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Getting Scrappy

January 12, 2021

For all of my post-graduate working life, I have been labeled an entrepreneur.

There are many adjectives that go in front of the word entrepreneur, but one that I’ve come to appreciate is scrappy. If someone calls you scrappy, it’s kind of a nice way of saying that you don’t really have the knowledge or resources you need to accomplish your goal, but you’re going to push through and make it happen anyway.

This is why we call a rookie a scrappy fighter or a scrappy player in sports. They are gritty, resilient, driven, and going to win, even if they don’t have the best tools or abilities. The fact that they are the underdog only makes them more eager to throw themselves into the game.

But there’s one more important characteristic of being scrappy. Most of the time, scrappiness is not something you choose. People who are scrappy have no other option. These individuals are forced to think critically and creatively in a way that a person with all the resources in the world doesn’t have to. 

Ross Perot, known for being a famous billionaire who ran for president, said something simple and profound about his wealth: “The more money I have, the stupider I get.”

In other words, the more resources you have, the less resourceful you will be.

My hope is that this blog will encourage those of you who find yourself in a position where you’re forced to be scrappy. I hope you’ll see the challenges you’re facing as a gift because they are making you better in the long run.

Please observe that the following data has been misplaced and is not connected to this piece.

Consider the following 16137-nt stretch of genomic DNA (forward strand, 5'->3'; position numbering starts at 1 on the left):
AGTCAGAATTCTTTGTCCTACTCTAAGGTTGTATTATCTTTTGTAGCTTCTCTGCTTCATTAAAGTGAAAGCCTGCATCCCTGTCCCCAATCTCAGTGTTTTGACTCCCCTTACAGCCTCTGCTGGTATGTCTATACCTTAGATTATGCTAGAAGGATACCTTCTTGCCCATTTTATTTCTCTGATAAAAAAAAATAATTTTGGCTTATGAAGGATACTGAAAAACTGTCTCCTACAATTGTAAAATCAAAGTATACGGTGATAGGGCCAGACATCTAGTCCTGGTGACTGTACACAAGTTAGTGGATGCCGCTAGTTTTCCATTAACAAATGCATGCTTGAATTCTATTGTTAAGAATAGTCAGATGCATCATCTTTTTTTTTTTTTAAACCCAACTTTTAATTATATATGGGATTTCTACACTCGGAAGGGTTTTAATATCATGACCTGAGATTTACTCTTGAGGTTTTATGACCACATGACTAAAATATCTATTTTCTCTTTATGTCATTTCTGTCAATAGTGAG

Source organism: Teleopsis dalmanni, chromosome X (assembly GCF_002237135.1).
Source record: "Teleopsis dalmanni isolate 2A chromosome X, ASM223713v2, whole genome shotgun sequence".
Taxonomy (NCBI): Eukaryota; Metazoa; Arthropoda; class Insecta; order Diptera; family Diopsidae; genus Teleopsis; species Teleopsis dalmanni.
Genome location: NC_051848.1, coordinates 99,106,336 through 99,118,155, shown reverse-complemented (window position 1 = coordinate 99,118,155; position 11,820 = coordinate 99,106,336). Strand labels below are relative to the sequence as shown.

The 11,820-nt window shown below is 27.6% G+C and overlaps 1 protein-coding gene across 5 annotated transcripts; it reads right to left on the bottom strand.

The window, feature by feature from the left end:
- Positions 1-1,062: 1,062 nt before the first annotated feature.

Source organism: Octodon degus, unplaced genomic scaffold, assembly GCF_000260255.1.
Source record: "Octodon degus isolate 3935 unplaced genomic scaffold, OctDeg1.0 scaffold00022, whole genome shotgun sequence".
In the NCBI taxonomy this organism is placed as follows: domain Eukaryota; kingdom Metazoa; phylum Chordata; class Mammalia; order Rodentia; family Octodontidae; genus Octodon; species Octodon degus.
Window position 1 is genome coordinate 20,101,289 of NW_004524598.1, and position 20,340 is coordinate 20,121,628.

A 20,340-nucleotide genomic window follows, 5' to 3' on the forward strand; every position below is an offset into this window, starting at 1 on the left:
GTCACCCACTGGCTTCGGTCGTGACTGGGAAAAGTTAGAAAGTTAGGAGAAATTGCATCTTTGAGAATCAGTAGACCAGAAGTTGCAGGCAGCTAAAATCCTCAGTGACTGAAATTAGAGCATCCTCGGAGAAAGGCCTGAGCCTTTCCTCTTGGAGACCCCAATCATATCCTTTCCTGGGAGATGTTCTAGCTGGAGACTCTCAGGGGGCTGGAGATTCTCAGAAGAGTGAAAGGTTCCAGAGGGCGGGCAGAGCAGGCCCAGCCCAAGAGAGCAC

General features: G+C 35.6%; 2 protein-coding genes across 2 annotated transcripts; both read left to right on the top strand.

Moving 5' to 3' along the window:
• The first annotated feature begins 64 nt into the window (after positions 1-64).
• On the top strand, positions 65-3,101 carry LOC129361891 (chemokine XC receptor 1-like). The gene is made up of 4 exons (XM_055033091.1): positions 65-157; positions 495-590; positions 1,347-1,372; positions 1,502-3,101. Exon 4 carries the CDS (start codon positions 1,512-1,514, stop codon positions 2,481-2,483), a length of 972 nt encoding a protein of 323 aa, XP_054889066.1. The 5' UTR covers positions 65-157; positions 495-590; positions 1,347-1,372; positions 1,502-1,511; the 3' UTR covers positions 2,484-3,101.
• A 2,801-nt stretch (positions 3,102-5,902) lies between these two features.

Being scrappy forces you to:

1. Minimize Waste

If former Chick-fil-A president Jimmy Collins noticed a member of his team throwing away a paperclip, he would reprimand them. It wasn’t so much about the paperclip, as it was about the mindset. He wanted his team to understand that you don’t treat things you could use again as disposable. Scrappy people don’t waste things.

2. Maximize Resources

The small amount of money, the little team, that little bit of time you have to take a project to the next level—scrappy people stretch to its fullest potential. You work to make sure you are squeezing all of the juice out of the resources you’ve been given and in turn are able to better appreciate what you have been given.

3. Be a Good Steward

Have you ever heard the Parable of the Talents? It’s a passage of Scripture where Jesus tells his followers about what it means to be a good steward. In it, he tells the story of a man who goes on a journey and entrusts his talents (which is another word for money) to his servants. To one he gives five, another he gives two, and to the last he gives one. What’s interesting in this story is that the servants he entrusts the most to are actually the scrappiest. They work hard, invest, and bring their master a return on his investment. But the one he gives one talent to in the beginning only gives him back the single talent. It’s an encouragement that those who have been given many resources have the ability and calling to be scrappy too!

Scrappy people are good stewards of their resources.

If you are in a situation where you don’t have the money, people, and support you wish you had, I want you to take heart in what you do have. Having less may make you better, wiser, and more strategic than you think. Being scrappy is a gift.

On the other hand, if you’re in a season where you find yourself with many resources, it may be time to trick yourself into being scrappy. Find ways to sharpen your creativity and critical thinking skills, so you can be agile and ready to face any future obstacles that come your way. Don’t allow your resources to prevent you from minimizing waste, maximizing resources, and being a good steward of the things you’ve been given.


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